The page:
13. I just read a review in the Philadelphia Inquirer of Franz Wright's new book of poems: Via simplicity, a poet attains the universal

    The title of the review indicates simplicity. But that is not necessarily nor altogether the only way to achieve this universal. Here is a quote from the article:

    Wright says that "poetry endures when it possesses passionate and primally sincere clarity in the service of articulating universal human concerns." Only the greatest poets have enough confidence to avoid extrapolating and gesticulating when the thought provoked by the image will do.

    It's not in the difficulty or the simplicity, but it could be in either. Many poets do both, and in the same poem. I think of Billy Collins, but this aspect is also taken up by Emily Dickinson, such as here:


    Because I could not stop for Death--
    He kindly stopped for me--
    The Carriage held but just Ourselves--
    And Immortality.

    We slowly drove--He knew no haste
    And I had put away
    My labor and my leisure too,
    For His Civility--

    We passed the School, where Children strove
    At Recess--in the Ring--
    We passed the Fields of Gazing Grain--
    We passed the Setting Sun--

    Or rather--He passed Us--
    The Dews drew quivering and chill--
    For only Gossamer, my Gown--
    My Tippet--only Tulle--

    We paused before a House that seemed
    A Swelling of the Ground--
    The Roof was scarcely visible--
    The Cornice--in the Ground--

    Since then--’tis Centuries--and yet
    Feels shorter than the Day
    I first surmised the Horses’ Heads
    Were toward Eternity--


    This isn't the only way to write a poem, but it can be illustrative of what it seems both Hill and Wright are getting at. The poem is not elitist, but is has a "difficult" center that challenges the reader, even asks for a return read. At the same time, "it possesses passionate and primally sincere clarity in the service of articulating universal human concerns." Part of the democracy of the poem, is seen in how it has lasted all these years, that is has endured.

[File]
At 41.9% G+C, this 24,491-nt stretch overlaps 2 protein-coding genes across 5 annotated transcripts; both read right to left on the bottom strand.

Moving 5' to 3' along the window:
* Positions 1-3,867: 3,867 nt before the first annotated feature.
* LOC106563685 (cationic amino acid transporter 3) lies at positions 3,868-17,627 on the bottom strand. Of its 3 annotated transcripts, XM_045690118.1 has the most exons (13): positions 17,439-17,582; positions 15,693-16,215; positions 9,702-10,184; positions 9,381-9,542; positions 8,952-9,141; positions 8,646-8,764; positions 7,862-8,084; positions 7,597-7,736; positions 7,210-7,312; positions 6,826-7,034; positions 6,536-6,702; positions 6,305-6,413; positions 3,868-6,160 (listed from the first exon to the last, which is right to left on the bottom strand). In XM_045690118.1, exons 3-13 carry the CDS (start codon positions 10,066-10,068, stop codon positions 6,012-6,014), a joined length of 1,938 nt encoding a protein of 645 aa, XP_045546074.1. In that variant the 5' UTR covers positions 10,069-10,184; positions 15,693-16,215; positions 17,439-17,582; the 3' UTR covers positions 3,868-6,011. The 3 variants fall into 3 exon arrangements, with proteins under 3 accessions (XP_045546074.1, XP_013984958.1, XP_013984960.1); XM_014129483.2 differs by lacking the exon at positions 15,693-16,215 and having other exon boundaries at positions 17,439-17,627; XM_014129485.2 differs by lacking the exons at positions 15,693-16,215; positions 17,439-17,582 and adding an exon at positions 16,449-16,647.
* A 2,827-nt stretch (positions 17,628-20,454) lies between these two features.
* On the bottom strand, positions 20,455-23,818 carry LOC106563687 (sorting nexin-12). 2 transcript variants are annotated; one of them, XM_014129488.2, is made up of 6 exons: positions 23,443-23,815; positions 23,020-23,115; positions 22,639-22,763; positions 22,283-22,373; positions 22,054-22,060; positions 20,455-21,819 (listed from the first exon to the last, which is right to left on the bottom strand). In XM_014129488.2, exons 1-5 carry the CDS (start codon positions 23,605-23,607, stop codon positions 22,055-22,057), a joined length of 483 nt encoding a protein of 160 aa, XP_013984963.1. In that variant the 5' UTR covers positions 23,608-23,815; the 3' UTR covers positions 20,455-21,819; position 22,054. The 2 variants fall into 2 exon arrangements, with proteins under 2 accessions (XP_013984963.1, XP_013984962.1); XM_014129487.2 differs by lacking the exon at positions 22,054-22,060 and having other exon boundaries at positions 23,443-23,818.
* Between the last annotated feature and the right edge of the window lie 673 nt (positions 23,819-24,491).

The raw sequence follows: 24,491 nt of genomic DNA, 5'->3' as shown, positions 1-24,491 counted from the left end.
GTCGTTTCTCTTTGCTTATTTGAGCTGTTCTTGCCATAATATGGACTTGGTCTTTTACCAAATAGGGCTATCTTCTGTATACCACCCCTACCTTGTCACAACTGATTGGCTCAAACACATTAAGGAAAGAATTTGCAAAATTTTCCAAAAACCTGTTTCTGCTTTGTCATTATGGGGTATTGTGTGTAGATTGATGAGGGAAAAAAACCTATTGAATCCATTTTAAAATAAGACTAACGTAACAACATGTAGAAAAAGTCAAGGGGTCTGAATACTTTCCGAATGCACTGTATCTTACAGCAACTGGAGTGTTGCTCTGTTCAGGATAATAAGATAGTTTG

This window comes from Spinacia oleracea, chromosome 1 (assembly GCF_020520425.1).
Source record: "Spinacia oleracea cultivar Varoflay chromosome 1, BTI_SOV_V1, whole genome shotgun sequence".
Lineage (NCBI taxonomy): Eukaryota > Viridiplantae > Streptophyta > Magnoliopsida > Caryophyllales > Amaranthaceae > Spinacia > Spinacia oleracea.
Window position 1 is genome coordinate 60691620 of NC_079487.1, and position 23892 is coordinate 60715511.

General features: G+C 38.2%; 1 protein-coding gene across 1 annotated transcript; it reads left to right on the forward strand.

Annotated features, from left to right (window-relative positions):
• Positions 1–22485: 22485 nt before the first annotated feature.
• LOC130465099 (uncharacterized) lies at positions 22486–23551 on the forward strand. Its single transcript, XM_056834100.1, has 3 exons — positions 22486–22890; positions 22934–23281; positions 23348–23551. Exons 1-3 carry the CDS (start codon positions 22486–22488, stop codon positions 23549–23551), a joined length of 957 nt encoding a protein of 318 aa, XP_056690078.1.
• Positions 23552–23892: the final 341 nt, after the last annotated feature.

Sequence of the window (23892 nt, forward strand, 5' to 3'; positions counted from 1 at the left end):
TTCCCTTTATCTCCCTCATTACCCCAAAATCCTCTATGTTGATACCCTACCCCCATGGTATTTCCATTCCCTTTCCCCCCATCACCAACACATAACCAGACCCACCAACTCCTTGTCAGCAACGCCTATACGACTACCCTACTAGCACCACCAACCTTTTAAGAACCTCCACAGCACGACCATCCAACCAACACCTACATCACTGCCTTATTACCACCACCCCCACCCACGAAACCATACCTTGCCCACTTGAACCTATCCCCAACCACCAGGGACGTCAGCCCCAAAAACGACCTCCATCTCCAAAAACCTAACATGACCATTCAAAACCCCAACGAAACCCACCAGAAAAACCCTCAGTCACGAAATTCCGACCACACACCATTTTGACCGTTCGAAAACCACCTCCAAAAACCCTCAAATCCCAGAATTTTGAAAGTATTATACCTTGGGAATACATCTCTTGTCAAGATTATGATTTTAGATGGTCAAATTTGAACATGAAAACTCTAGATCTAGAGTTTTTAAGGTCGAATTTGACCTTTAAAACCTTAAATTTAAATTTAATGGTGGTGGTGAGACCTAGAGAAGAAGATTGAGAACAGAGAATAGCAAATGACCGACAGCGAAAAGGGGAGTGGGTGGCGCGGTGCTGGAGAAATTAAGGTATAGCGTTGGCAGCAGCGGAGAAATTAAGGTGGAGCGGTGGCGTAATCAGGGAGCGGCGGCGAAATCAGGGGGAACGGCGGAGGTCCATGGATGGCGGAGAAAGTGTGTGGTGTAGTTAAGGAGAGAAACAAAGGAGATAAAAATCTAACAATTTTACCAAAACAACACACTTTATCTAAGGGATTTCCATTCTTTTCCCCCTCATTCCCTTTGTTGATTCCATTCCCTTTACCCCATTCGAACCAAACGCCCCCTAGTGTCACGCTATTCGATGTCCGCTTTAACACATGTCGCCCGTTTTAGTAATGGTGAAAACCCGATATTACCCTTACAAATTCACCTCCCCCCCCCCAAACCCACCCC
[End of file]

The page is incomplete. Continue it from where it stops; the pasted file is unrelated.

14. For me, the most wonderful piss-take of (modern) poetry has to be 'The Poetry Society' an episode from Hancock's Half Hour. The writers Galton and Simpson capture the pretentiousness and snobbery so beautifully. I can 'hear' Warren Mitchell's character,Gregory, the Society's leader, speaking Geoffrey Hill's sentence , which would fit seamlessly into the script, and the audience roaring with laughter at the utter condescension of it all.

  15. In an article on Ben Jonson in Slate called Always With the Complaining!, Robert Pinsky talks about context:

    In his angry denunciations of the stupid audiences, ignorant critics, dumb fads, inept rivals, and general decay of poetry and taste in his time, Jonson sometimes hurled Classical allusions. Most of such references in his 1630s poem "An Ode to Himself," for instance, can be figured out from the context; like Shakespeare, Jonson knows how to set up context so that his audience can feel learnèd: The Aonian springs and Thespia must have to do with art. Clarius has a harp, so he must have to do with being lyrical. On the other hand, we probably need to know that Japhet was the father of Prometheus to understand Jonson's account of "Japhet's line" stealing new fire from "Sol's chariot."

  16. What we need (in south european countries) is less public expenses and les burocreacy

  17. Well, I don't know what Les Bureaucracy thinks but speaking as a regular visitor to this blog, the link to porn prostitute service makes a nice change from the pizza ads.

  18. les burocreacy? Is that something to do with fem-on-femdom? Or have I just invented a whole new erotica sub-genre?